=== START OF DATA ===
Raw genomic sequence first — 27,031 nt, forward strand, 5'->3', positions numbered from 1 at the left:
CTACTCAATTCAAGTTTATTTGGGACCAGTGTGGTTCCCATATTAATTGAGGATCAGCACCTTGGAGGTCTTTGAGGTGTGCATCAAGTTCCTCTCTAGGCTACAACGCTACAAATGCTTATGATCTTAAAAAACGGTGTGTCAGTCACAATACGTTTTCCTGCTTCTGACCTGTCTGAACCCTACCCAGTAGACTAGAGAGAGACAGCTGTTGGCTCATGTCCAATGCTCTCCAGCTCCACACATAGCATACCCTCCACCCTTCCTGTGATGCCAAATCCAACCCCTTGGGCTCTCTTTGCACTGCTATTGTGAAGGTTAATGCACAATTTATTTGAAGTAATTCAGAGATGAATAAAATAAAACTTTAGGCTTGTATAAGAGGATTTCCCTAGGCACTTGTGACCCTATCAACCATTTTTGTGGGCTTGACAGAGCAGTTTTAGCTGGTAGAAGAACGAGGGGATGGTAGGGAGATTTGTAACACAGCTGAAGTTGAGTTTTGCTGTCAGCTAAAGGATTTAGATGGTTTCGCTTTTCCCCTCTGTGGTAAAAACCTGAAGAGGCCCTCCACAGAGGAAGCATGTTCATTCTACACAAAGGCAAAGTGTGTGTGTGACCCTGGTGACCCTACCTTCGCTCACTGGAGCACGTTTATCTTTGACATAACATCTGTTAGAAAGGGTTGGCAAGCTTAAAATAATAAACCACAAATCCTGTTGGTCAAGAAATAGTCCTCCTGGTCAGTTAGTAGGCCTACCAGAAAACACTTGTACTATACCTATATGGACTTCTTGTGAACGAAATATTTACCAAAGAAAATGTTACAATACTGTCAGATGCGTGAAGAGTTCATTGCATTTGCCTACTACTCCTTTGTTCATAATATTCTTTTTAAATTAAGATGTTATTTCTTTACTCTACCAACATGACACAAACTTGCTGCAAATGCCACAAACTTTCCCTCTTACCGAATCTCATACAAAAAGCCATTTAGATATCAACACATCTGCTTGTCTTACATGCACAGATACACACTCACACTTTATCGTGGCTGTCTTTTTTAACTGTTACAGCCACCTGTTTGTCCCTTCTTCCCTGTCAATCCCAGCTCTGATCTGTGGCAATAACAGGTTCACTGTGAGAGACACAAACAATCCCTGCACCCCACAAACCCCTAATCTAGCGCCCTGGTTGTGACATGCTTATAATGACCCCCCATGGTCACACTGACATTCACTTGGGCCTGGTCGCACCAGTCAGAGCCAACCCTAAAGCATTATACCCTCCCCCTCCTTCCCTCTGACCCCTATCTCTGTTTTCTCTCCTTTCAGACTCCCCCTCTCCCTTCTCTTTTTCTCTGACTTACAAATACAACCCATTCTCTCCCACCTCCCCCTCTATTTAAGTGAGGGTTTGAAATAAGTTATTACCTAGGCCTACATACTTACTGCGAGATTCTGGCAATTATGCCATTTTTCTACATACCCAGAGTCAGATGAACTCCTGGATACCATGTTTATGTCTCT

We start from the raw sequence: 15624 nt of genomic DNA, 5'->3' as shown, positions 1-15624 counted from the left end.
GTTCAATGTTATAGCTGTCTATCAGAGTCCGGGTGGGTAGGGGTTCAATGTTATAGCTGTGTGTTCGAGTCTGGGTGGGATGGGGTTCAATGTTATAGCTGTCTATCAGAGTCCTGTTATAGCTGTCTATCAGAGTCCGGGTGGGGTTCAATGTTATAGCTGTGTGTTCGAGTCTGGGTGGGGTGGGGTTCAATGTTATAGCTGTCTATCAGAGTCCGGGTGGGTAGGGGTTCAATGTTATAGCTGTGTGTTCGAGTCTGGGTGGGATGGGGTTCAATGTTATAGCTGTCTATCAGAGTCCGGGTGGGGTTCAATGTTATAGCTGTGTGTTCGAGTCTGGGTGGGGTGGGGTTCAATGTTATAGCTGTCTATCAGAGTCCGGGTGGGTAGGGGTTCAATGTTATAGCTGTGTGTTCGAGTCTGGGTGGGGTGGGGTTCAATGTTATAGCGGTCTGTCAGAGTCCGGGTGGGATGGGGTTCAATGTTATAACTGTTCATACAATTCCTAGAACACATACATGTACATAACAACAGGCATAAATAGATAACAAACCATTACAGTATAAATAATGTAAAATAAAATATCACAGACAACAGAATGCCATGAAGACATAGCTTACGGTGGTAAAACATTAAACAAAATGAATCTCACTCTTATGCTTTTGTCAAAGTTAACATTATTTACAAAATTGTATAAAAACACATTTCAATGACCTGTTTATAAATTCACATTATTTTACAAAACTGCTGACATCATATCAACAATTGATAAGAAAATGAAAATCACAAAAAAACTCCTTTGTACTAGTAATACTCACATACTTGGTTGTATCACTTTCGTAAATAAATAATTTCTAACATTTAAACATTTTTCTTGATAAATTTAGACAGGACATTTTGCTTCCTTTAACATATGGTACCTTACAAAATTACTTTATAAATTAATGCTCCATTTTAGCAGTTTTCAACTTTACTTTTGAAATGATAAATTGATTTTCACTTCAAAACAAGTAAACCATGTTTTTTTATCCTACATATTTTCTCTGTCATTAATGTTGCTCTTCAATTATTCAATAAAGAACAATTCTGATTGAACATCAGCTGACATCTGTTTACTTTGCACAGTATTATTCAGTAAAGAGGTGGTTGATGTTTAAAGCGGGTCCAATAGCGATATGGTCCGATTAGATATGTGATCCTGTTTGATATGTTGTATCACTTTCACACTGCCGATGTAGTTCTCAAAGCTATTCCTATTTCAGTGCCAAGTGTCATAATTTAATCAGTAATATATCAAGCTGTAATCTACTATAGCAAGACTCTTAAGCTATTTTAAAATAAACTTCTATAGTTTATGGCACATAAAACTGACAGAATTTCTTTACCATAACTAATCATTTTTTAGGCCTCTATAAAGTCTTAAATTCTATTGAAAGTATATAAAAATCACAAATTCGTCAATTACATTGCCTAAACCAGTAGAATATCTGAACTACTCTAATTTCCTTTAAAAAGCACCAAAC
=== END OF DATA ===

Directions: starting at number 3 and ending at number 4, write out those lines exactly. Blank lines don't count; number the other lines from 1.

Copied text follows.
We start from the raw sequence: 15624 nt of genomic DNA, 5'->3' as shown, positions 1-15624 counted from the left end.
GTTCAATGTTATAGCTGTCTATCAGAGTCCGGGTGGGTAGGGGTTCAATGTTATAGCTGTGTGTTCGAGTCTGGGTGGGATGGGGTTCAATGTTATAGCTGTCTATCAGAGTCCTGTTATAGCTGTCTATCAGAGTCCGGGTGGGGTTCAATGTTATAGCTGTGTGTTCGAGTCTGGGTGGGGTGGGGTTCAATGTTATAGCTGTCTATCAGAGTCCGGGTGGGTAGGGGTTCAATGTTATAGCTGTGTGTTCGAGTCTGGGTGGGATGGGGTTCAATGTTATAGCTGTCTATCAGAGTCCGGGTGGGGTTCAATGTTATAGCTGTGTGTTCGAGTCTGGGTGGGGTGGGGTTCAATGTTATAGCTGTCTATCAGAGTCCGGGTGGGTAGGGGTTCAATGTTATAGCTGTGTGTTCGAGTCTGGGTGGGGTGGGGTTCAATGTTATAGCGGTCTGTCAGAGTCCGGGTGGGATGGGGTTCAATGTTATAACTGTTCATACAATTCCTAGAACACATACATGTACATAACAACAGGCATAAATAGATAACAAACCATTACAGTATAAATAATGTAAAATAAAATATCACAGACAACAGAATGCCATGAAGACATAGCTTACGGTGGTAAAACATTAAACAAAATGAATCTCACTCTTATGCTTTTGTCAAAGTTAACATTATTTACAAAATTGTATAAAAACACATTTCAATGACCTGTTTATAAATTCACATTATTTTACAAAACTGCTGACATCATATCAACAATTGATAAGAAAATGAAAATCACAAAAAAACTCCTTTGTACTAGTAATACTCACATACTTGGTTGTATCACTTTCGTAAATAAATAATTTCTAACATTTAAACATTTTTCTTGATAAATTTAGACAGGACATTTTGCTTCCTTTAACATATGGTACCTTACAAAATTACTTTATAAATTAATGCTCCATTTTAGCAGTTTTCAACTTTACTTTTGAAATGATAAATTGATTTTCACTTCAAAACAAGTAAACCATGTTTTTTTATCCTACATATTTTCTCTGTCATTAATGTTGCTCTTCAATTATTCAATAAAGAACAATTCTGATTGAACATCAGCTGACATCTGTTTACTTTGCACAGTATTATTCAGTAAAGAGGTGGTTGATGTTTAAAGCGGGTCCAATAGCGATATGGTCCGATTAGATATGTGATCCTGTTTGATATGTTGTATCACTTTCACACTGCCGATGTAGTTCTCAAAGCTATTCCTATTTCAGTGCCAAGTGTCATAATTTAATCAGTAATATATCAAGCTGTAATCTACTATAGCAAGACTCTTAAGCTATTTTAAAATAAACTTCTATAGTTTATGGCACATAAAACTGACAGAATTTCTTTACCATAACTAATCATTTTTTAGGCCTCTATAAAGTCTTAAATTCTATTGAAAGTATATAAAAATCACAAATTCGTCAATTACATTGCCTAAACCAGTAGAATATCTGAACTACTCTAATTTCCTTTAAAAAGCACCAAAC